Loading ...
Sorry, an error occurred while loading the content.

Internetova prezentace

Expand Messages
  • PSS Praha - Coilin O' Connor
    Hi there folks, I have seen the expression internetova prezentace cropping up on a few advertising blurbs recently. As this does not readily translate into
    Message 1 of 10 , Apr 1, 2003
    • 0 Attachment
      Hi there folks,

      I have seen the expression "internetova prezentace" cropping up on a few
      advertising blurbs recently. As this does not readily translate into
      English "doslovne" (Internet Presentation sounds a bit odd to despite quite
      a few Google hits), I was wondering if this is not just a fancy expression
      for "website".

      Any additional info from Czech NSers would be welcome... :)

      I am asking this as a kind of premptive strike as I am sure I am going to
      come across it in a job someday.

      TIA

      Coilin
    • kzgafas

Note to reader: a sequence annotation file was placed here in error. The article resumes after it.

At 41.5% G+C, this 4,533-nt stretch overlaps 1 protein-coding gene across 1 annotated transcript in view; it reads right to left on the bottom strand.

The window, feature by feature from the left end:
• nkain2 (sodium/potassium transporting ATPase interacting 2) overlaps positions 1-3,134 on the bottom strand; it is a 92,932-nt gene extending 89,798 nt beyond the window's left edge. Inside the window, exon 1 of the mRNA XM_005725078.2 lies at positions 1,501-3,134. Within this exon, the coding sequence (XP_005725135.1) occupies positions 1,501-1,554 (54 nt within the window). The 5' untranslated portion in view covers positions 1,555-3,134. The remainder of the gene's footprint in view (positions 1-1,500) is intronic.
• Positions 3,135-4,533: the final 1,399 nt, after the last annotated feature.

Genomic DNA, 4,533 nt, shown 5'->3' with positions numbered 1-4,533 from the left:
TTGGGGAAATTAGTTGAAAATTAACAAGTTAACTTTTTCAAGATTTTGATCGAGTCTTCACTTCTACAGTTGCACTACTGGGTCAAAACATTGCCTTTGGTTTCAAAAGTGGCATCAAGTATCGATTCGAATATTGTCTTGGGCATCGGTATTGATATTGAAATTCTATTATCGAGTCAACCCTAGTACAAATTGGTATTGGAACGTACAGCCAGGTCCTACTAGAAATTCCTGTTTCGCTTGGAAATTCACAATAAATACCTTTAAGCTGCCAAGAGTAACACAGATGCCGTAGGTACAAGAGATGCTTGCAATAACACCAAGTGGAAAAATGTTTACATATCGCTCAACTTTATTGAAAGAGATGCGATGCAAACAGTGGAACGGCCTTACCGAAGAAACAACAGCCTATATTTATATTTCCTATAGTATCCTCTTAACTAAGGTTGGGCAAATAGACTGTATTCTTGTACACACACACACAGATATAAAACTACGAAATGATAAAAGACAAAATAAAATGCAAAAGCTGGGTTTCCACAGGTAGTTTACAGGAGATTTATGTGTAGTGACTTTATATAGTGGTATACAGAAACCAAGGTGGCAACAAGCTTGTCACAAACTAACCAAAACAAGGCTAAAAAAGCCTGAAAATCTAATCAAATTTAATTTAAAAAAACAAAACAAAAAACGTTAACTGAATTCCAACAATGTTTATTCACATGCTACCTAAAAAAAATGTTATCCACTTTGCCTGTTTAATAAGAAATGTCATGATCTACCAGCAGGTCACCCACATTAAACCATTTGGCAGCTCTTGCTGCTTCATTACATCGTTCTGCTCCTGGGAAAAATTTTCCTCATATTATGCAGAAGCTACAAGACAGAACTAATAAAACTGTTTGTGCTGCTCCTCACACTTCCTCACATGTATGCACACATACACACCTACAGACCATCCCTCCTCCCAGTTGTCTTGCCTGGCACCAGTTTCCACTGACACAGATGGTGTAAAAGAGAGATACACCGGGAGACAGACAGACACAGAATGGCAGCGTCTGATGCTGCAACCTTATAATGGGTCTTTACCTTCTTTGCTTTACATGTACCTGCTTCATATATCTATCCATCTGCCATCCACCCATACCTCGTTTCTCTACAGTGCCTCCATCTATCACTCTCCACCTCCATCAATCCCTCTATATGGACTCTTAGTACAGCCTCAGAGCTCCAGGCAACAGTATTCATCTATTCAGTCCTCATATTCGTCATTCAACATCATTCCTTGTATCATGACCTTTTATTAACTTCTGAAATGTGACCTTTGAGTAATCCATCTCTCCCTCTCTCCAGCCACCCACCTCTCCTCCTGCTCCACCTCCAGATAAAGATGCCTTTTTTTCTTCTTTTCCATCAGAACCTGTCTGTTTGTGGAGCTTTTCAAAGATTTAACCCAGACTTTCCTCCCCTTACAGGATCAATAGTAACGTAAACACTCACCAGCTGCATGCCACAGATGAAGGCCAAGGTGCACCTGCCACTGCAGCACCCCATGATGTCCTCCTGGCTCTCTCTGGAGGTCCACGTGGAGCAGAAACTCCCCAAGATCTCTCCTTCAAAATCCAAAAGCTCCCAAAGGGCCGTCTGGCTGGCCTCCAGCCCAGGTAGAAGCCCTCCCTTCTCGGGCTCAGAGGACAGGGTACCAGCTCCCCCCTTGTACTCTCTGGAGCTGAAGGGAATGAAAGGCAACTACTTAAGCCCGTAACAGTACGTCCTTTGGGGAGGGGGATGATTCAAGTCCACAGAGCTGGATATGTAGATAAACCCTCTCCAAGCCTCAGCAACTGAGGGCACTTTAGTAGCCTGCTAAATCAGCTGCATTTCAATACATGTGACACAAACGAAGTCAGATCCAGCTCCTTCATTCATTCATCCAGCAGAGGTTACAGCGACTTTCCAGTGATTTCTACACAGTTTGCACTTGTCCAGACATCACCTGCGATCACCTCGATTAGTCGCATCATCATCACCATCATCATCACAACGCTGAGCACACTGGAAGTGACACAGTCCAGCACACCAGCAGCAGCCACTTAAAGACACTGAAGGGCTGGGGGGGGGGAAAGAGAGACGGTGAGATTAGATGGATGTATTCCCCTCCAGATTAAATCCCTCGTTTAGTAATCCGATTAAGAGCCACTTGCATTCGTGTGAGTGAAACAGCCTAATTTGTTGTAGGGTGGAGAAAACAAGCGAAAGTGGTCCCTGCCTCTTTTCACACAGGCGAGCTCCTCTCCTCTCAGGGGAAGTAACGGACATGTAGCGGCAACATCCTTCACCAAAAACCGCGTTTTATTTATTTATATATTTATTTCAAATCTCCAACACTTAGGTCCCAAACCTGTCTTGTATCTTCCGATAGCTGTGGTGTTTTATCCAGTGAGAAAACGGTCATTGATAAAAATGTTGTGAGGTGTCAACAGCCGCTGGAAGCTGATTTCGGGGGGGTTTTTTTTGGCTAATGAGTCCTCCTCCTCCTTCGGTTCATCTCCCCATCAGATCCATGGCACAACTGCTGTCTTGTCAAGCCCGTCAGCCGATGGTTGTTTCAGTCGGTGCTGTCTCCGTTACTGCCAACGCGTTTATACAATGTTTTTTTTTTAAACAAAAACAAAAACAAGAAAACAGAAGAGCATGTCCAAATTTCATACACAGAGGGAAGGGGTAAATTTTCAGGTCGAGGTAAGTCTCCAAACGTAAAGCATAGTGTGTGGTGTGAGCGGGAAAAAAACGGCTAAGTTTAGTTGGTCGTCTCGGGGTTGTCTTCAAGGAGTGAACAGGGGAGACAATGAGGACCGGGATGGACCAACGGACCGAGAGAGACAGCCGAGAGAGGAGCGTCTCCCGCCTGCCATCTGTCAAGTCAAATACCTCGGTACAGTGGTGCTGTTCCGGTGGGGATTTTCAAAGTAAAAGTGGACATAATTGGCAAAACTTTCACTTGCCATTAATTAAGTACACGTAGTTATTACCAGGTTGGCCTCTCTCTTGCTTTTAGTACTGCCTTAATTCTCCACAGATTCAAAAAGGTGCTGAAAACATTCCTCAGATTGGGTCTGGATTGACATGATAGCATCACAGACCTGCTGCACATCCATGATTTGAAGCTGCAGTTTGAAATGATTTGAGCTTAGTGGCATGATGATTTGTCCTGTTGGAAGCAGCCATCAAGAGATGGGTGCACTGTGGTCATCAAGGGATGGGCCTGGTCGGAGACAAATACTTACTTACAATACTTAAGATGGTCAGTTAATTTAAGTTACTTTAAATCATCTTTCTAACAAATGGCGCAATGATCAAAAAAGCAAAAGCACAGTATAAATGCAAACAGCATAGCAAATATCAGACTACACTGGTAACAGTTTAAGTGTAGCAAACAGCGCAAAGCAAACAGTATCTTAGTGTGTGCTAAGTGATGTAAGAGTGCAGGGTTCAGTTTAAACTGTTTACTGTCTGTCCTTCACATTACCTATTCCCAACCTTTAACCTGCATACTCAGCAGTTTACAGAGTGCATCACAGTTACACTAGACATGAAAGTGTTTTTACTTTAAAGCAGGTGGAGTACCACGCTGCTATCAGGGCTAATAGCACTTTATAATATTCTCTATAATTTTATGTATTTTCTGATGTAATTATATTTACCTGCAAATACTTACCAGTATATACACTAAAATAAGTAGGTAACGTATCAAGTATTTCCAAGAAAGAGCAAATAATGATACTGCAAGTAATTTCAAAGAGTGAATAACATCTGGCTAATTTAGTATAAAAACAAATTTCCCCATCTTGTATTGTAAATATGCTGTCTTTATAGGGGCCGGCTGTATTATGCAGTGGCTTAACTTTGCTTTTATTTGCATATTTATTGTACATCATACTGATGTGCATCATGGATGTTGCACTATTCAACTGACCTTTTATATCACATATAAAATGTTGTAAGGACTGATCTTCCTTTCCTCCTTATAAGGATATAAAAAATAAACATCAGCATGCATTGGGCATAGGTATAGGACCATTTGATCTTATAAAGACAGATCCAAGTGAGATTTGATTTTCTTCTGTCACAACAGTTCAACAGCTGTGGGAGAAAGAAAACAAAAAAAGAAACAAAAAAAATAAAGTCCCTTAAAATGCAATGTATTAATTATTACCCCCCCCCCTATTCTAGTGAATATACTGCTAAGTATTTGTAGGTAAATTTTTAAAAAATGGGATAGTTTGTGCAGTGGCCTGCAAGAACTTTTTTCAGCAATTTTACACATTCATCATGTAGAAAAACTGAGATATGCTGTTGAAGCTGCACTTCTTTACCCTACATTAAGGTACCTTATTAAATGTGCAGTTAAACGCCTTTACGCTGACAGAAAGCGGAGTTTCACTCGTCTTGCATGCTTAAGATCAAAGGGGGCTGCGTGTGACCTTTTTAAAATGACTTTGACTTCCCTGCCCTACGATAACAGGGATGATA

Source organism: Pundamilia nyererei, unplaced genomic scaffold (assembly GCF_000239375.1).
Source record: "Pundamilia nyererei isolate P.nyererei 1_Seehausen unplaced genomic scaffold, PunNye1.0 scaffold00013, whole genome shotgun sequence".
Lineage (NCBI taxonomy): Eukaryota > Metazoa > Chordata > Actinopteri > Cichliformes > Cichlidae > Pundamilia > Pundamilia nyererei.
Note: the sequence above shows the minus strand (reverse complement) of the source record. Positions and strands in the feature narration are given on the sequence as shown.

... a few ... into ... despite quite ... expression ... going to ... To follow your preemptive strike by a humanitarian response: Yes, of course. Maybe people
      Message 2 of 10 , Apr 1, 2003
      • 0 Attachment
        > Hi there folks,
        >
        > I have seen the expression "internetova prezentace" cropping up on
        a few
        > advertising blurbs recently. As this does not readily translate
        into
        > English "doslovne" (Internet Presentation sounds a bit odd to
        despite quite
        > a few Google hits), I was wondering if this is not just a fancy
        expression
        > for "website".
        >
        > Any additional info from Czech NSers would be welcome... :)
        >
        > I am asking this as a kind of premptive strike as I am sure I am
        going to
        > come across it in a job someday.
        >
        > TIA
        >
        > Coilin

        To follow your preemptive strike by a humanitarian response:

        Yes, of course. Maybe people express by "internetova presentace" more
        emphasis on presentation features that may be missing in many
        websites.

        Kostas
        Don't forget the wide range of humanitarian response.:-)
      • Josef Hlavac
        Hi Coilin, ... that s what I think, too - a website, perhaps a fancy one. Joe -- Mailto: Josef Joe Hlavac Phone: +420-776-736715 --
        Message 3 of 10 , Apr 1, 2003
        • 0 Attachment